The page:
In last night’s debate, Republican presidential candidate Mitt Romney singled out four recipients of U.S. Energy Department aid as he lumped such companies together as “losers.”
Romney was essentially repeating a refrain he’d used last week at a campaign event in Pennsylvania, except that in the debate, he said a “friend” had used the term “losers.”
Romney was criticizing a George W. Bush-era program intended to spur the development of greener cars and energy sources. Ford Motor Co., the only major U.S. automaker that didn’t receive a federal bailout, and Nissan Motor Co., which hasn’t had an unprofitable quarter since 2010, received most of the money from the same program that funded Tesla Motors Inc. and Fisker Automotive Inc., two companies Romney named.
Tesla said yesterday, just hours before the debate, that it would begin repaying the U.S. government early for its $465 million loan.
“Don’t forget, you put $90 billion, like 50 years’ worth of breaks, into — into solar and wind, to Solyndra and Fisker and Tesla and Ener1,” Romney said as he attacked Obama’s tax policies. “I mean, I had a friend who said you don’t just pick the winners and losers, you pick the losers, all right? So this… is not the kind of policy you want to have if you want to get America energy secure.”
Does that make Ford and Nissan losers by default?
Nissan and Ford wouldn’t touch that question directly.
“I never heard the presidential candidate use the word Nissan,” spokesman David Reuter said.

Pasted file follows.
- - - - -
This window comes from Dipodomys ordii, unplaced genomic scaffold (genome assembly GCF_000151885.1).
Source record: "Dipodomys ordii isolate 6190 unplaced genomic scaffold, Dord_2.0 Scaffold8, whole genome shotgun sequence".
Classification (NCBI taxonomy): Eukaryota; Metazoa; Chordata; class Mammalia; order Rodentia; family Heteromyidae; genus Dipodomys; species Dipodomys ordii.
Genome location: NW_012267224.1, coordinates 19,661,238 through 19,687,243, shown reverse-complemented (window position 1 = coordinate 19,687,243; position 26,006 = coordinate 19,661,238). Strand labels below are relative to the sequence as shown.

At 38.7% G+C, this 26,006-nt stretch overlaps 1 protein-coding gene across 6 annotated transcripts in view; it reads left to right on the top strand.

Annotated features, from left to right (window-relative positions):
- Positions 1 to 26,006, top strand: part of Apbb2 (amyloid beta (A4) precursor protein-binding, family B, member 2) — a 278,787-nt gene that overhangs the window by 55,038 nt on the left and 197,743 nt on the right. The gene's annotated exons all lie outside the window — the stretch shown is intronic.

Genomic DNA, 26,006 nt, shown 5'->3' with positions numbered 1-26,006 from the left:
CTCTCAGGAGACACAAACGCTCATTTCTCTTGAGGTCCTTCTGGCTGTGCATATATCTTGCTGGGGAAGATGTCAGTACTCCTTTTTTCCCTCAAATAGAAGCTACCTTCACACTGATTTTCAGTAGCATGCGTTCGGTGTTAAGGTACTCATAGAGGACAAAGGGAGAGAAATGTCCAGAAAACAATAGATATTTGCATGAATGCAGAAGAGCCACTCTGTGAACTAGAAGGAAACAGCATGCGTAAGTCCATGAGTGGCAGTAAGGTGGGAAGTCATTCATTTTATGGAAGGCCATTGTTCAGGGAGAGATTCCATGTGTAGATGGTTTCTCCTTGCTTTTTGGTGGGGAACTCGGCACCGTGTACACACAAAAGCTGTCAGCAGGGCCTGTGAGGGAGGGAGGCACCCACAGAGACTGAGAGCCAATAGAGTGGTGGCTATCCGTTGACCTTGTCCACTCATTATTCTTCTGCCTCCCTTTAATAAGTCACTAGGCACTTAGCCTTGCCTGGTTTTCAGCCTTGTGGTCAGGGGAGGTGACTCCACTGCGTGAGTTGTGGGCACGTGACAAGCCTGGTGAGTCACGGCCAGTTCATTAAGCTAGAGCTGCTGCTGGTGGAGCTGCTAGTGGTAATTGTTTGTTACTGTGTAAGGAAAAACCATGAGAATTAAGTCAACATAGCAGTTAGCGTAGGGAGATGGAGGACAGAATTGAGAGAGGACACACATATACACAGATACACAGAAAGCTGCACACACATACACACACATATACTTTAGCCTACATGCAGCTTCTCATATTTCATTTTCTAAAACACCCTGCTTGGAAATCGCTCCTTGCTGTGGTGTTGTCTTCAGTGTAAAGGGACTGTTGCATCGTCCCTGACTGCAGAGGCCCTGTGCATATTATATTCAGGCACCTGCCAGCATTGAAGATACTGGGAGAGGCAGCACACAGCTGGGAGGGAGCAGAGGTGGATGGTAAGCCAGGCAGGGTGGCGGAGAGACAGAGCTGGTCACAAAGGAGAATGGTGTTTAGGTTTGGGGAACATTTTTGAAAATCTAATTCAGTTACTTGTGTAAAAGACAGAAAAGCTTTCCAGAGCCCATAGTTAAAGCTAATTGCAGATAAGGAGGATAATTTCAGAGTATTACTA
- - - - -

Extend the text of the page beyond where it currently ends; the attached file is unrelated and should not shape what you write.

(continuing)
“Our ’One Ford Plan’ is working,” said Ford spokeswoman Christin Baker. “The company has had 12 consecutive profitable quarters. Our ongoing introduction of new products is leading in quality, fuel efficiency, safety, smart design and value.”
But it’s got to sting for two establishment companies to be lumped together with two failed enterprises and two start-ups.
The startups – Tesla and Fisker – wouldn’t consider themselves losers either. In addition to its loan announcement, Tesla said yesterday it expects to be cash-flow positive by the end of November with a quarterly profit in 2013. Fisker, which was cut off from drawing down more of its loan last year after failing to meet milestones, just raised more than $100 million from private investors to keep developing a second car.
Ford, which got $5.6 billion in loans, has been trumpeting its new C-Max, which will only come in hybrid and plug-in hybrid electric versions in the U.S. The company used U.S. money to develop its EcoBoost engine, part of its strategy for increasing fuel efficiency in its cars and trucks. Customers can even buy the engine in the F-150, the best-selling passenger vehicle in country.
While Romney complained about Obama being too generous with taxpayer money for green energy, companies including Chrysler LLC have complained about the administration not giving out billions of dollars it could have lent. Chrysler and General Motors Co. both pulled their loan applications after delays in decisions from regulators. Start-ups Bright Automotive Inc. and Carbon Motors Corp. complained that their applications had fallen victim to politics earlier this year after the Energy Department loan programs became a political football following Solyndra’s bankruptcy.
Meanwhile, Romney should be familiar with failed automakers from his youth when dad George was CEO of American Motors Corp.
Not familiar with that company’s cars?
That’s because it was absorbed by Chrysler a quarter century ago.
An automotive loser, so to speak.
Written with Alan Ohnsman